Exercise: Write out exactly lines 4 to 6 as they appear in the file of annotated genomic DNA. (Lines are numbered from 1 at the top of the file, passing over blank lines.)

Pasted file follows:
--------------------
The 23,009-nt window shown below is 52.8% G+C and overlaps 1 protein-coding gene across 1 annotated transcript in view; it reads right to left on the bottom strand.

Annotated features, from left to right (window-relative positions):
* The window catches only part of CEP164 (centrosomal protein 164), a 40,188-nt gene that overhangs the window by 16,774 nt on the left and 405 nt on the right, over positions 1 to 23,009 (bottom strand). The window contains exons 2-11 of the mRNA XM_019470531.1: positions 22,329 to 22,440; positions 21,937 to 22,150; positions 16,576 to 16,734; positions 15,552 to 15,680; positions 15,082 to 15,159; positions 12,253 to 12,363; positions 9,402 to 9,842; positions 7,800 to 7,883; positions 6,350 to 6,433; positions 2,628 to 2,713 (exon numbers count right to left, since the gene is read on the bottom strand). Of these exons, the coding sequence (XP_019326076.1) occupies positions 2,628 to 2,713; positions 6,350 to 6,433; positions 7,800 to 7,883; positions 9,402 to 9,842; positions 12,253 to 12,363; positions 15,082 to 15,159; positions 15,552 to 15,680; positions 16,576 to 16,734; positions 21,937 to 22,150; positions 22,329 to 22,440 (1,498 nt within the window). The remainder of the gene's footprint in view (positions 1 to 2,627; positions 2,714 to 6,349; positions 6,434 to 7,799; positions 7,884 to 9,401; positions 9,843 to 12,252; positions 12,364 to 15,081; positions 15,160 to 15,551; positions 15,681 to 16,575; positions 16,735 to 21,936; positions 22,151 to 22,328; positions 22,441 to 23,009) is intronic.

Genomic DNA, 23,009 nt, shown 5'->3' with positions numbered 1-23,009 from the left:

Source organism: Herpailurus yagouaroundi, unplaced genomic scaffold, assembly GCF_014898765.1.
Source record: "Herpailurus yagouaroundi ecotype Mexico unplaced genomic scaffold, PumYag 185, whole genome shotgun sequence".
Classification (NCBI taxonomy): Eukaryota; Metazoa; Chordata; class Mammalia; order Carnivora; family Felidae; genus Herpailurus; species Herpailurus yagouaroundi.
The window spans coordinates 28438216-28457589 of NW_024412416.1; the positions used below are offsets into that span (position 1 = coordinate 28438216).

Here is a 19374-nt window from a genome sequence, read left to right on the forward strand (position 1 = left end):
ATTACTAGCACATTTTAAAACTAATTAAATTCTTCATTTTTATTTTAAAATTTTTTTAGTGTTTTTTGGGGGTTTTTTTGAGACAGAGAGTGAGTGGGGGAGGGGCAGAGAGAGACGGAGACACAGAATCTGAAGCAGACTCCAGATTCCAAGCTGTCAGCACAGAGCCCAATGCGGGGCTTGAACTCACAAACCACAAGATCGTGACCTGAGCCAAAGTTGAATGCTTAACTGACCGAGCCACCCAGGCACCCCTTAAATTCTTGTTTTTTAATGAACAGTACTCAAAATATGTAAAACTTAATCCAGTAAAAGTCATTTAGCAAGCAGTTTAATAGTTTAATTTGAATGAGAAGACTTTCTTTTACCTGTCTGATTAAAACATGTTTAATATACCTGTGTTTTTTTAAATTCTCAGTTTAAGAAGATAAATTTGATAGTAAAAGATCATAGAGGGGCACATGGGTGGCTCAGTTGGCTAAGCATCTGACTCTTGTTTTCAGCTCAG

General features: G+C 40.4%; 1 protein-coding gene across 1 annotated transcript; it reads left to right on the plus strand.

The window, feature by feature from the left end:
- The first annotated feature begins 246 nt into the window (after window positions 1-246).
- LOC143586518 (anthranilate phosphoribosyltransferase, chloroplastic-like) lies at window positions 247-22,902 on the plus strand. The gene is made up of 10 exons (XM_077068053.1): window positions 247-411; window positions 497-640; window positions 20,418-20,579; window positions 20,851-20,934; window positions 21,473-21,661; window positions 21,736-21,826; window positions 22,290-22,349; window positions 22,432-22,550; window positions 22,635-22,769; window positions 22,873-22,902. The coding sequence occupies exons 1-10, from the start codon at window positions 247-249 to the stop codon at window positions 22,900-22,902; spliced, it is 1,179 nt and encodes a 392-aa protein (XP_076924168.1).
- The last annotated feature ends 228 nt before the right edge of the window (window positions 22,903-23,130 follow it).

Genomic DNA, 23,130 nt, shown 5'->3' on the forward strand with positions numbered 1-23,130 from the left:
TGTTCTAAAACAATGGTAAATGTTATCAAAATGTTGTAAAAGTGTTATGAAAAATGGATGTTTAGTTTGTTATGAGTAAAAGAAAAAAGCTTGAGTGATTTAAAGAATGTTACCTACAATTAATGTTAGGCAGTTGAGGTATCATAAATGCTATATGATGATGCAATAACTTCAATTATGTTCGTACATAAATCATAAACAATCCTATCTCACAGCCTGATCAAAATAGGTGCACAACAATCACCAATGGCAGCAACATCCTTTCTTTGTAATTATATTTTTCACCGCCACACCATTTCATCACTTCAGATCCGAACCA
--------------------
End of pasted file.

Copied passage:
Genomic DNA, 23,009 nt, shown 5'->3' with positions numbered 1-23,009 from the left:

Source organism: Herpailurus yagouaroundi, unplaced genomic scaffold, assembly GCF_014898765.1.
Source record: "Herpailurus yagouaroundi ecotype Mexico unplaced genomic scaffold, PumYag 185, whole genome shotgun sequence".